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Prime-Jim® Blackberry

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Enjoy months of berries. You’ll get crop after crop of large, delicious berries, even in the canes' first year. Slightly more vigorous than Prime-Jan® with larger second-year canes. First-year canes begin ripening in mid July, while second-year canes bear heaviest crops in June. Both continue to fruit until frost. Everbearing primocane. Cold-hardy. Self-pollinating. May be covered by U.S.P.P. #16989 or other patents. APF-12 cultivar.


Bloom Color Pink, White
Fruit Color Black
Fruit Size Extra Large
Pollination Self-pollinating
Ripens/Harvest First Year Canes Mid July, Second Year Canes June
Shade/Sun Full Sun
Soil Composition Loamy
Soil Moisture Well Drained
Soil pH Level 6.0 - 6.8
Taste Sweet
Texture Firm
Years to Bear 1 - 2
Zone Range 4 - 8

Zone Compatibility

This Variety's Zone Range 4 - 8
My Hardiness Zone ?
The USDA hardiness zones offer a guide to varieties that will grow well in certain climates. Each zone corresponds to the minimum winter temperatures experienced in a given area. Make sure that your hardiness zone lies within the zone compatability range of this variety before ordering.

Recommended Pollinators

This variety is self pollinating.

In many cases, you may still want to plant pollinating partners to increase the size of your crops, but with self-pollinating varieties doing so is optional. You'll get fruit with only one plant!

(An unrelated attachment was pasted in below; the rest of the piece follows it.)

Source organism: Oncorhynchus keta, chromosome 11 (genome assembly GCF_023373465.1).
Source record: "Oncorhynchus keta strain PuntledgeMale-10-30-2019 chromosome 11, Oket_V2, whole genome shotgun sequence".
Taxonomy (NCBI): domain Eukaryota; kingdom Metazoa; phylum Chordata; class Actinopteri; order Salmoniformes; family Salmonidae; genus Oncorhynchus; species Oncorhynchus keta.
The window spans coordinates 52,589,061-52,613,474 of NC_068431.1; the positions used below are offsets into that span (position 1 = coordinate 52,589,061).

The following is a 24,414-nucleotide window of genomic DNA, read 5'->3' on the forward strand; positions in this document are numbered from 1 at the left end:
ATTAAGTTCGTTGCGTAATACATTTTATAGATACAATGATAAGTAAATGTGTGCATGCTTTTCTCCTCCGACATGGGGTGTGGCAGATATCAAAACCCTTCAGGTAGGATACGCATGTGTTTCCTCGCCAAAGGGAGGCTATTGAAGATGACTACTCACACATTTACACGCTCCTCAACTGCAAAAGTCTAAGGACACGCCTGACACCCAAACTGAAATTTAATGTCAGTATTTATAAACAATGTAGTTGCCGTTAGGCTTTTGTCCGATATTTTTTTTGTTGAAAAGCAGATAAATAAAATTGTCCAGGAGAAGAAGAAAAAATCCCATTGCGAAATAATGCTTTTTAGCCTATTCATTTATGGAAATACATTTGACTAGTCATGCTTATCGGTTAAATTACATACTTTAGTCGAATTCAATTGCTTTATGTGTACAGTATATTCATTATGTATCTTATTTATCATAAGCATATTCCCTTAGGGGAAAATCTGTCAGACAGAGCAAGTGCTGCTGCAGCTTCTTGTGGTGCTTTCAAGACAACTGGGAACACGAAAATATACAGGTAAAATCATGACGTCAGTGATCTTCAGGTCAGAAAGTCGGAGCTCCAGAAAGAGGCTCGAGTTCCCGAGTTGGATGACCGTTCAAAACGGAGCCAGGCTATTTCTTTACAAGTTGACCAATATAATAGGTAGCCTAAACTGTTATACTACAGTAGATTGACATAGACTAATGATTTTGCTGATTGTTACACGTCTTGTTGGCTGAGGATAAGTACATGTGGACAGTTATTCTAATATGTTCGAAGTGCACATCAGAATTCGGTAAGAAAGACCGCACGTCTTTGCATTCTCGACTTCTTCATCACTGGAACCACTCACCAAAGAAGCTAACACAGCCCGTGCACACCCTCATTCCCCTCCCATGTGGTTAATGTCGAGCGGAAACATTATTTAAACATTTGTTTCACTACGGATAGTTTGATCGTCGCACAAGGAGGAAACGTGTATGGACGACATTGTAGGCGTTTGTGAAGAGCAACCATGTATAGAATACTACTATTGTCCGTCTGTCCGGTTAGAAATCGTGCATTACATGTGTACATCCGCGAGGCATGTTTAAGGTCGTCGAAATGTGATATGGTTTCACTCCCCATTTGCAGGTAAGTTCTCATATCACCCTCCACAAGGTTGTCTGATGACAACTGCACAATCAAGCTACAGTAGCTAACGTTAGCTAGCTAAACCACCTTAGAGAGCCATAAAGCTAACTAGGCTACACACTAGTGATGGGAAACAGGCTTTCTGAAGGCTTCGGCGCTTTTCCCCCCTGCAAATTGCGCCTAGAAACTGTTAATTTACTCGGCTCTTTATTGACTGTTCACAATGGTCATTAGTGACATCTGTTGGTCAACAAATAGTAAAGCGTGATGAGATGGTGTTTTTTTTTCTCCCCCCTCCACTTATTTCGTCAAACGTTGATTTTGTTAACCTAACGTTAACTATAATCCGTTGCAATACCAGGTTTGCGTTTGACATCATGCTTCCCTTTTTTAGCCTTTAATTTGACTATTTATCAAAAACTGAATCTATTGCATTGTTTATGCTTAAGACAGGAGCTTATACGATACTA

Tools & Supplies

Having the proper tools and supplies when growing your own can make the difference between a good harvest and a great harvest! Here's a list that our experts recommend for this variety.


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Customer Reviews

3.5 / 5.0
2 Reviews
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1 Star
2 out of 3 survived becuase the landscaper is stupid.
I had 3 planted in April 2015. The landscaper for the apartment complex cut the 3 bushes down 3 times last year. I ringed them with stone and they grew back in the fall. I was able to get 2 to survive through the winter. Growing hard and heavy right now.
April 12, 2016
1 year ago
Ok Producer, But Poor on Flavor
I was excited about these, but after growing them for a few years, I would not recommend them, except as a backup crop in case abnormal weather zaps all your other varieties. Fruits are good size, but with a VERY short window of ripeness—they remain hard while fully black for a few days, and the sweetness doesn't start to develop until they're nearly mushy, at which point the texture is bad, and there's also an unpleasant "gritty" feeling to them. I hope Stark Bros. discontinued these based on poor feedback, this variety isn't worth the patent!
March 25, 2016
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